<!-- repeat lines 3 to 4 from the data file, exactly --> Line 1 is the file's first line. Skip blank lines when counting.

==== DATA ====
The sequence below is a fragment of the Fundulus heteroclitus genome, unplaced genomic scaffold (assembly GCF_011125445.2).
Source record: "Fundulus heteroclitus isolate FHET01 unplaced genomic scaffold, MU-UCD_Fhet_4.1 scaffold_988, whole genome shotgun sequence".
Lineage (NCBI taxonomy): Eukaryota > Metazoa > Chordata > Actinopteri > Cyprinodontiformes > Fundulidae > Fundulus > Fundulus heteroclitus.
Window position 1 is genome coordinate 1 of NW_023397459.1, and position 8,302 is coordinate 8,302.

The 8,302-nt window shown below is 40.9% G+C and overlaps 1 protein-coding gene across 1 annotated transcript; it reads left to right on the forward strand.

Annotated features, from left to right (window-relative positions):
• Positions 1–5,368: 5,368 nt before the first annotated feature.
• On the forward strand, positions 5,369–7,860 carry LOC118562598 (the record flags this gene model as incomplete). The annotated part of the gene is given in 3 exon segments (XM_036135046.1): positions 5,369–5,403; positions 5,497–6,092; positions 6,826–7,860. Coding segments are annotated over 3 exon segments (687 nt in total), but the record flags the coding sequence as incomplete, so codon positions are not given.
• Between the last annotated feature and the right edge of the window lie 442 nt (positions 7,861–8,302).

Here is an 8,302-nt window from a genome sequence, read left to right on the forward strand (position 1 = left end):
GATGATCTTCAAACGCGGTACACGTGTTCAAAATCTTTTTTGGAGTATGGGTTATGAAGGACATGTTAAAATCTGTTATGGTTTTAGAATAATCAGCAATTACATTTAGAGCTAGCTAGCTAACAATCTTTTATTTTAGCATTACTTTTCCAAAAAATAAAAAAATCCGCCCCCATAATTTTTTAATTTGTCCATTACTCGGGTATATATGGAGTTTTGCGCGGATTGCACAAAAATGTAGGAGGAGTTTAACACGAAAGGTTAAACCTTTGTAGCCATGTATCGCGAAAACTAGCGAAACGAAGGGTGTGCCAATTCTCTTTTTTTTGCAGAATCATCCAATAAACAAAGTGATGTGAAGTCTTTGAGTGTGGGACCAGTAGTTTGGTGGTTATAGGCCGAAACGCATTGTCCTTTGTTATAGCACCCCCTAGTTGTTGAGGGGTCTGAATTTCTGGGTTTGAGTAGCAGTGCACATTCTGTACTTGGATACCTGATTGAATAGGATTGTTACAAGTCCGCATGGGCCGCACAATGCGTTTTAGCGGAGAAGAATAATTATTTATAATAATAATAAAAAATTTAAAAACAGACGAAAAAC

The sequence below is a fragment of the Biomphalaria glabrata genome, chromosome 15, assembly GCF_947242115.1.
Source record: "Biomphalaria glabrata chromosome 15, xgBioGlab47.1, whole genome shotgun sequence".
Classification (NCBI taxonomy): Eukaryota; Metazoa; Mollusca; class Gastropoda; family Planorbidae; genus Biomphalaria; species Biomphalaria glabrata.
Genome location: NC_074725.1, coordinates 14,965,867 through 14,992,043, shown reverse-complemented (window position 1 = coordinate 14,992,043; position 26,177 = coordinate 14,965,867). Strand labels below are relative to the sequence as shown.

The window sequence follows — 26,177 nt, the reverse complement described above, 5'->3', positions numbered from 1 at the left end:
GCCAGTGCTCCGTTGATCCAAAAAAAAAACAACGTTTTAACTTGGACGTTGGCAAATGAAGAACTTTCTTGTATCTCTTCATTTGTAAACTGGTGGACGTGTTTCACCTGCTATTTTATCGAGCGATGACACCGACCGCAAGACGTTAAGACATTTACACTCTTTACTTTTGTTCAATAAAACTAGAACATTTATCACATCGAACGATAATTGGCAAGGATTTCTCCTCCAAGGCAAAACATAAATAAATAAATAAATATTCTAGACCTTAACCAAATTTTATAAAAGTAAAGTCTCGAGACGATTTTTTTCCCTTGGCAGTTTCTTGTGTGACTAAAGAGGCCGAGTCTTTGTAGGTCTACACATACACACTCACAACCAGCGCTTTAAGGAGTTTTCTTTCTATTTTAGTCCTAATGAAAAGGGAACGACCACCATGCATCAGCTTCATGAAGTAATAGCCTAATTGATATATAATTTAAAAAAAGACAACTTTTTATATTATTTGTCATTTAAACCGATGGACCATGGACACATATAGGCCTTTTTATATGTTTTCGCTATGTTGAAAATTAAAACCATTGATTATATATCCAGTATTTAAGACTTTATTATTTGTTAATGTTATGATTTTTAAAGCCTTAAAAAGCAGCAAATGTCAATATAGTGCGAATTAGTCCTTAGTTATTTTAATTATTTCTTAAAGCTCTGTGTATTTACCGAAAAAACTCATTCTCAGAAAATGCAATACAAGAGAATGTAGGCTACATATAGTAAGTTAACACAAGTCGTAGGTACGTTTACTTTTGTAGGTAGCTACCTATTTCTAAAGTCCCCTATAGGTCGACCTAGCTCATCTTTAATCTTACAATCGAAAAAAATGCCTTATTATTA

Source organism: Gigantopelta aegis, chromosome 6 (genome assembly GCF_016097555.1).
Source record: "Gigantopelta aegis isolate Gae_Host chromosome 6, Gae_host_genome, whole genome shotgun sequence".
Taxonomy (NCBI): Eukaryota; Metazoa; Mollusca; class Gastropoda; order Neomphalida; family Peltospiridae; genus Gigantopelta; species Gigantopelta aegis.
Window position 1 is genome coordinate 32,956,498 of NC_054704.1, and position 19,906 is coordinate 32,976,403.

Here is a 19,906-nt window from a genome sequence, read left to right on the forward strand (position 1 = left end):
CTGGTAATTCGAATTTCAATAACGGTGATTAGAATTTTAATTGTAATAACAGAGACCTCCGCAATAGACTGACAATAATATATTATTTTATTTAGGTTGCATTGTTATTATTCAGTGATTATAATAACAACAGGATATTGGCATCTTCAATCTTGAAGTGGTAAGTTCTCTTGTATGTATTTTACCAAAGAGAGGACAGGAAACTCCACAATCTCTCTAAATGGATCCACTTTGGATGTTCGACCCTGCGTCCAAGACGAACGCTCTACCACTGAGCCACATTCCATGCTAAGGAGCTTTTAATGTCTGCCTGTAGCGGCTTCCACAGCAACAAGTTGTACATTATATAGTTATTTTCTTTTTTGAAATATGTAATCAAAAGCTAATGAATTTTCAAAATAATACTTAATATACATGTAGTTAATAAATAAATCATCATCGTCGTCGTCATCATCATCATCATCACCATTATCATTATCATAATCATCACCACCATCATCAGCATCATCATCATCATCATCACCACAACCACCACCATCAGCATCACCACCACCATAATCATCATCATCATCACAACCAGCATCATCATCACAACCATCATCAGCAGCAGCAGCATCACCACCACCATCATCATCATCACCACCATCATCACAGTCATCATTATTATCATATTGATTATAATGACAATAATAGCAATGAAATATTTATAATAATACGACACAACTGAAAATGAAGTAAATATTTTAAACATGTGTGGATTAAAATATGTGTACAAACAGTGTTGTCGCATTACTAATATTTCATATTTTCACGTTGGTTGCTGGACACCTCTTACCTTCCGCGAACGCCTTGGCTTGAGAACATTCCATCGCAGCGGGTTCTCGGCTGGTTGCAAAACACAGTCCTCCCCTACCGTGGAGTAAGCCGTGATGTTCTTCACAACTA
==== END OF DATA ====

Lineage (NCBI taxonomy): Eukaryota > Metazoa > Chordata > Actinopteri > Cyprinodontiformes > Fundulidae > Fundulus > Fundulus heteroclitus.
Window position 1 is genome coordinate 1 of NW_023397459.1, and position 8,302 is coordinate 8,302.